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War on Gaza: Bosnian author cuts ties with German publisher over ‘silence on Gaza genocide’

Lana Bastasic says that her German publishers have failed to be vocal on the war on Gaza and ‘systematic censorship’ in Germany
Lana Bastasic has decided to terminate her contract with her German publishers citing double standards when it comes to the killing of Palestinians in Gaaz (Screengrab/Instagram)

Bosnian author Lana Bastasic said on Monday that she believes it is her “moral and ethical” duty to terminate her contract with her German publisher over its silence on Israel's war on Gaza and the “systematic censorship” in the country. 

In a post published on Instagram, the author of the novel Catch the Rabbit says that her decision comes despite the German translation of her book giving her plenty of opportunities, readings, festivals, and writing residencies. 

Bastasic says that her publishers, S Fischer Verlag, have displayed examples of double standards.

“It is morally questionable because it seems blind and deaf to the suffering of the Palestinian people in the same region," she wrote in connection to the publisher's stated concern over antisemitism.

She cites the publishers’ webpage as an example, which says that it aims to shed light on the continuities of antisemitism in their books and that they oppose antisemitic thinking and action after the 7 October attack on Israel.

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While this is “necessary and praiseworthy,” she says, it ignores the Israeli bombardment of Gaza which has since killed at least 24,000 people, according to the Palestinian Ministry of Health. 

"It is politically irresponsible, because it only adds fuel to the fire by equating every single Jew with the current government of Israel, thus making this world all the more dangerous for the people they claim to protect,” she wrote in her statement.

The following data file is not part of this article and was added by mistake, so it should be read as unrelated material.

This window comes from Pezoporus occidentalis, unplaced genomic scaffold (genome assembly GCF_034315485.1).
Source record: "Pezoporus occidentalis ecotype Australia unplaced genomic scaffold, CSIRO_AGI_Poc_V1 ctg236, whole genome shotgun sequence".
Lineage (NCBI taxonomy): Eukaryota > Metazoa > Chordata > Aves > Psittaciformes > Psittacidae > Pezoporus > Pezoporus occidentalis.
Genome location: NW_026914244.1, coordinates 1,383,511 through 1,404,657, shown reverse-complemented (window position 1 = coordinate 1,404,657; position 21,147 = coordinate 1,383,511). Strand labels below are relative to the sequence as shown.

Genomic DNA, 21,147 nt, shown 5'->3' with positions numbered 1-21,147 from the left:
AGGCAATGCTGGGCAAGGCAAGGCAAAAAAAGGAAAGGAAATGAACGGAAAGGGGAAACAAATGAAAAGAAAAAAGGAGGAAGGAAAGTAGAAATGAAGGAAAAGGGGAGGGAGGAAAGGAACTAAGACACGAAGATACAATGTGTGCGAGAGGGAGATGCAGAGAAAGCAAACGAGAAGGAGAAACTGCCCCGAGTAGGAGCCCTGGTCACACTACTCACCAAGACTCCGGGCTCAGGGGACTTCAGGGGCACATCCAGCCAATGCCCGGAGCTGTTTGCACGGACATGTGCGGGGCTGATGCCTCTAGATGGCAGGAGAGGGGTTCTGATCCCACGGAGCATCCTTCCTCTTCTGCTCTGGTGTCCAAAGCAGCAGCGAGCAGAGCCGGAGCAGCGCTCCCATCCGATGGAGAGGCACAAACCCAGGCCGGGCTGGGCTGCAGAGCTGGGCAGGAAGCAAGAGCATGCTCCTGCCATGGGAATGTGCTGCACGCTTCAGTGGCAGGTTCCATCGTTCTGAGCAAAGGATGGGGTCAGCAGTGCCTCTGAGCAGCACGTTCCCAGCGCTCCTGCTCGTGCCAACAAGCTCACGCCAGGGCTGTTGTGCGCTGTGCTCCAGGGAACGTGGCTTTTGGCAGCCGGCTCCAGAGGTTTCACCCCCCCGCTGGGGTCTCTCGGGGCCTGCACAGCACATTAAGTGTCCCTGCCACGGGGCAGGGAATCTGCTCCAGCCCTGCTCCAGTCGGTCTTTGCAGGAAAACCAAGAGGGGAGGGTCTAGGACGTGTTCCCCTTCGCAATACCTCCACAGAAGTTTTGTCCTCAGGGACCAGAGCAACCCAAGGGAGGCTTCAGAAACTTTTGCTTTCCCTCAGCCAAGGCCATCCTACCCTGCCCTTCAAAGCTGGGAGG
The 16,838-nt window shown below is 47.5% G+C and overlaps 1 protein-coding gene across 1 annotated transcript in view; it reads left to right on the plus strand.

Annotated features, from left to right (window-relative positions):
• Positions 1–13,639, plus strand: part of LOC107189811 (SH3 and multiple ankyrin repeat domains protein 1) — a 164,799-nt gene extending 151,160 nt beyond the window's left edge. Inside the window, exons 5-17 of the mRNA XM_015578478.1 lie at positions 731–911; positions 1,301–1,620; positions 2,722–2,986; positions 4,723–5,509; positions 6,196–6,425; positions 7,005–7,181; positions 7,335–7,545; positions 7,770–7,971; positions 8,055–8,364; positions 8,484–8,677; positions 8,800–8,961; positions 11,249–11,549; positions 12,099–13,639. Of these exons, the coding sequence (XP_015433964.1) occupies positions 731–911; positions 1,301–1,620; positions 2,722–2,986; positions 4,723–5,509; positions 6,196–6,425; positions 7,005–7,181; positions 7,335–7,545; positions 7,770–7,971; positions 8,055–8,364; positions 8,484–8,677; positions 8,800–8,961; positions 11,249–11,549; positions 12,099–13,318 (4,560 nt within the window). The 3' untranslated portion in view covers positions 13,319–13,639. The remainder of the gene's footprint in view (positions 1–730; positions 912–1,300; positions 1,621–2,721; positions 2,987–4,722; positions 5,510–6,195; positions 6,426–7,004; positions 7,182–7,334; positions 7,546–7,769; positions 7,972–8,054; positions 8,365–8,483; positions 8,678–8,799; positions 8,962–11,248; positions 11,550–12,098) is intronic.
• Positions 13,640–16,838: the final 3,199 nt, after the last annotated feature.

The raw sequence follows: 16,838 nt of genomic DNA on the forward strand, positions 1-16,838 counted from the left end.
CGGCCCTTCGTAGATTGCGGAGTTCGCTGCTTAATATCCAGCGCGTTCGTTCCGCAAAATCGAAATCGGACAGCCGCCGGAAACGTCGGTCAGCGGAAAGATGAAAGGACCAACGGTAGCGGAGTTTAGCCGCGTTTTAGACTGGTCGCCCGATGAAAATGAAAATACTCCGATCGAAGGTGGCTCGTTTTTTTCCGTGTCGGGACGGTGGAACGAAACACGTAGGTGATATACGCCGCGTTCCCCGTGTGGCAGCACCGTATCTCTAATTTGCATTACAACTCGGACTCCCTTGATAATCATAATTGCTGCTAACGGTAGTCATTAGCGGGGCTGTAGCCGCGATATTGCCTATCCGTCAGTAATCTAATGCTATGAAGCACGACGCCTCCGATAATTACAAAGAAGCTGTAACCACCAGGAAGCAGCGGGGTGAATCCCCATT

“It is, finally, intellectually lazy as it comfortably delegates antisemitism to the Middle East while failing to see it in their own homeland, in the very political and cultural structures of the German state,” she added. 

Bastasic also said that her decision comes amidst the silencing of Jewish artists, writers and scholars in Germany since 7 October, with some having lost jobs, or faced harassment for speaking out about Gaza. 

“I cannot in good conscience continue to be published by a house that is so blatantly failing German Jews while claiming to fight antisemitism,” she added. 

Witnessing the Bosnian genocide 

Bastasic’s family left Croatia due to persecution in the 1940s, forcing them to relocate to the north of Bosnia and Herzegovina. 

In Bosnia, Muslims were vilified and persecuted by Serbs, with buildings razed and people killed on a mass scale.

Now she says, there are plenty of parallels with what is happening in Gaza.

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In an article published for The Guardian in November, she said that Israel’s carpet bombing and collective punishment of civilians and children in Gaza has plunged the enclave into a humanitarian crisis, yet any mention of this in Germany is labelled as antisemitisim. 

“Any attempt at providing context and sharing facts on the historical background to the conflict is seen as crude justification of Hamas’s terror,” she wrote, saying that marches for Palestine have been stopped, the Palestinian symbols banned, and Jews showing solidarity with Palestinians silenced.

“Germany’s unwavering official support for the Israeli government’s actions leaves scant room for humanity,” she wrote, adding that she sees it as her responsibility to call out her home country, now Germany, for its “hypocrisy and acquiescence in the ethnic cleansing of Gaza”.

Around 1,140 people were killed during the 7 October attack. Israel has since killed at least 24,100 Palestinians in Gaza, and wounded more than 60,000.

Since 7 October, Gaza has been plunged into a deep humanitarian crisis, after Israel cut off all fuel, food, water, electricity and aid to the besieged enclave on 9 October.

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